A heavy mist on Day 1 of the Massachusetts Mid-Am (Dave Colt photo)
PLYMOUTH, Massachusetts – Weather conditions, delays and suspensions of play dominated headlines during day one of the 35th Massachusetts Mid-Amateur Championship, which is being held this week at Plymouth Country Club.
Heavy fog delayed the start of the annual 54-hole event by an hour, and then lightning forced a 55-minute suspension of play beginning at 2:33 p.m. Play was officially suspended for the day at 4:29 p.m. when heavy rain began to fall and made the course unplayable.
“Unfortunately, the condition of the course was not favorable for us to get the competitors back on the course today,” said Kevin Eldridge, Mass Golf’s director of rules & competitions. “We appreciate the patience of the competitors and the work of the club staff. We look forward to a full day of golf on Thursday and Friday.”
When play was suspended, all competitors from the afternoon wave had not yet completed the first round of play. Those competitors will return to Plymouth Country Club on Thursday morning. Play will resume at 8:00 a.m. The second round of play will begin at approximately11:30 a.m.
Upon the completion of 36 holes, the field will be reduced to the low 30 scorers and ties or anyone within 5 strokes of the leader. Those competitors are scheduled to compete in a final 18 holes to determine a champion. Any tie for first place will be decided immediately by a hole-by-hole play-off.
One half of the starting field – those who had morning starting times – were able to complete 18 holes on Wednesday. Mike Calef, the 2011 winner of the event, posted the low round of the day with a score of 3-under 66.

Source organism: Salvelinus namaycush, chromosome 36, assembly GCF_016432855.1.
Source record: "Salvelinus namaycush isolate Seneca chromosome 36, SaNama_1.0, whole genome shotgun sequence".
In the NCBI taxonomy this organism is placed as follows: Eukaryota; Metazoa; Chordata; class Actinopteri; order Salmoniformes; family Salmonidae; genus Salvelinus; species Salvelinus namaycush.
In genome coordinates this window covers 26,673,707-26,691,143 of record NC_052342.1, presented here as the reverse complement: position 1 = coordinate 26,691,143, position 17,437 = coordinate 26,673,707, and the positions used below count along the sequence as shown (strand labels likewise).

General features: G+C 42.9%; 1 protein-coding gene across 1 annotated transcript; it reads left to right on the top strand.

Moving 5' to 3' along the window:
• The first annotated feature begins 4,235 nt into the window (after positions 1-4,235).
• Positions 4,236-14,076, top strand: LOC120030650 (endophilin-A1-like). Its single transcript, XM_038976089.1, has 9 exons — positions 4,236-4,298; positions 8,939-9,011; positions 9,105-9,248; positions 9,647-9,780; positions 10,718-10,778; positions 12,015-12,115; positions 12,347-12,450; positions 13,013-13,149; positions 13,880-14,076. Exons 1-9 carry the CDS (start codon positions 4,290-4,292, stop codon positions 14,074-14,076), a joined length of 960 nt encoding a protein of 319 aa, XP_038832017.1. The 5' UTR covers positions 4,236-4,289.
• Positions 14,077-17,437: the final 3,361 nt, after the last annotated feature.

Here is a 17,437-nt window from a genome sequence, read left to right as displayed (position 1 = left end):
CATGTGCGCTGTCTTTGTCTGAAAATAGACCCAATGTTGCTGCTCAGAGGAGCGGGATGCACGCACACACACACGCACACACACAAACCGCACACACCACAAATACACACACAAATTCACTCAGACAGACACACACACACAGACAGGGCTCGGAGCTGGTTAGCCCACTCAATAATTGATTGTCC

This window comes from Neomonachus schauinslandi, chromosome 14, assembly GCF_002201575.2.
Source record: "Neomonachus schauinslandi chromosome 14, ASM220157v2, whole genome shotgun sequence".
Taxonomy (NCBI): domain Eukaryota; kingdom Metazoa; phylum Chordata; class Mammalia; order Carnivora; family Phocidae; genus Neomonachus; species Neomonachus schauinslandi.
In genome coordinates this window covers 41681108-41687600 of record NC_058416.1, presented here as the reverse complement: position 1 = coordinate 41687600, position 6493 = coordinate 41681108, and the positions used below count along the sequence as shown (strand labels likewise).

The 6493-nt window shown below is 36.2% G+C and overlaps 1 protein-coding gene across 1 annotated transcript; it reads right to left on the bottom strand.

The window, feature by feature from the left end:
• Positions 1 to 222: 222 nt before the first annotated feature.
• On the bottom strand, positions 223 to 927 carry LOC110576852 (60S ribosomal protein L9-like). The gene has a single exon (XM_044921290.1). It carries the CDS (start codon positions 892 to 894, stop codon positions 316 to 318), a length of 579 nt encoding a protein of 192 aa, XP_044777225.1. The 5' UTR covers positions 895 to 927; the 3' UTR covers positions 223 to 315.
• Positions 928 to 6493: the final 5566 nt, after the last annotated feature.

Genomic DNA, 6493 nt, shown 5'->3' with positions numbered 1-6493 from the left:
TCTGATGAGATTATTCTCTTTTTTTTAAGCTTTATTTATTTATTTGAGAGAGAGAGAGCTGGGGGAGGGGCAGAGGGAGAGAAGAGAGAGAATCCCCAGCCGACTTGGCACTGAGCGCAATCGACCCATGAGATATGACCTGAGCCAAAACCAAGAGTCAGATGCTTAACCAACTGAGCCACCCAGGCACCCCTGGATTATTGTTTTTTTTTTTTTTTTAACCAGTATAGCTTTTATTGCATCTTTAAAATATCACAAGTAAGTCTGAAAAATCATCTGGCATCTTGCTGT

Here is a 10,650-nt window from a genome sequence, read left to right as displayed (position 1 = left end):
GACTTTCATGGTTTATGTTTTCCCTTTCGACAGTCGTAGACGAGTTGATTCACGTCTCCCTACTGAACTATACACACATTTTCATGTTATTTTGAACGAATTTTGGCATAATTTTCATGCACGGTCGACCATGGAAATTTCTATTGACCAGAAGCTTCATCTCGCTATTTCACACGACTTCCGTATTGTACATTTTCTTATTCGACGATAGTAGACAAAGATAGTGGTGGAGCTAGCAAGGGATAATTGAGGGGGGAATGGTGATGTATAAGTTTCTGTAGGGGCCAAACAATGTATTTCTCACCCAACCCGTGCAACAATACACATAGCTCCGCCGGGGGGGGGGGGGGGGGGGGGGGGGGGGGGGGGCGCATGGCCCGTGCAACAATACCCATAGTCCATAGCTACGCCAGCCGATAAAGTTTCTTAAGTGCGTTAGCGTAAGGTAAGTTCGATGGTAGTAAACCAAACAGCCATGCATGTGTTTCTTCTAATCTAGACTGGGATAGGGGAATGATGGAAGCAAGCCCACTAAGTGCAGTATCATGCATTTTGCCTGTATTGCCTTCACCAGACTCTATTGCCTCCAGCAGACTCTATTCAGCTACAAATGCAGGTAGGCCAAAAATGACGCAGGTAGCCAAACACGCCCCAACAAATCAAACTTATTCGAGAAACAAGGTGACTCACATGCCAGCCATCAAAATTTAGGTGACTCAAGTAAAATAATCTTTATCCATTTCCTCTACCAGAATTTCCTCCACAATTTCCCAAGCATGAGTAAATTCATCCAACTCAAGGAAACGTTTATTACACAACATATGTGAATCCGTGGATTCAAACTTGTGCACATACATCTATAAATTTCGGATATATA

One back of Calef at 2-under par 67 were Kyle Tibbetts (Framingham CC) and Matt Miller (Plymouth CC). Rick Moreau (Nabnasset Lake CC) and Derek Schug (Plymouth CC) were the only other competitors from that morning wave to post under-par rounds. They finished at 1-under par 68.
On the Mend and In the Lead
While the dreary, cool and rainy conditions on Wednesday frustrated many, Mike Calef was one competitor who was simply happy just to be on the course in Plymouth.
The 39-year-old Brockton native posted a day-low score of 3-under par 66 and held a one-stroke lead over Kyle Tibbetts when play was suspended on Wednesday afternoon.
Seeing his name atop the leaderboard was something that Calef never expected given what transpired less than a month ago.
On August 20 while competing in a U.S. Mid-Amateur qualifying round, Calef experienced an episode that he unfortunately is familiar with and one he was hoping that he would never encounter again.
“I was playing in the U.S. Mid-Amateur qualifier at Charles River and was standing over the ball and started to get really dizzy and just felt terrible,” said Calef. “I finished the round, and then it just got progressively worse that day.”
Fatigue, chills and a fever quickly led to severe joint and muscle pain, which Calef knew to be classic symptoms of Lyme disease, something which he contracted 10 years ago.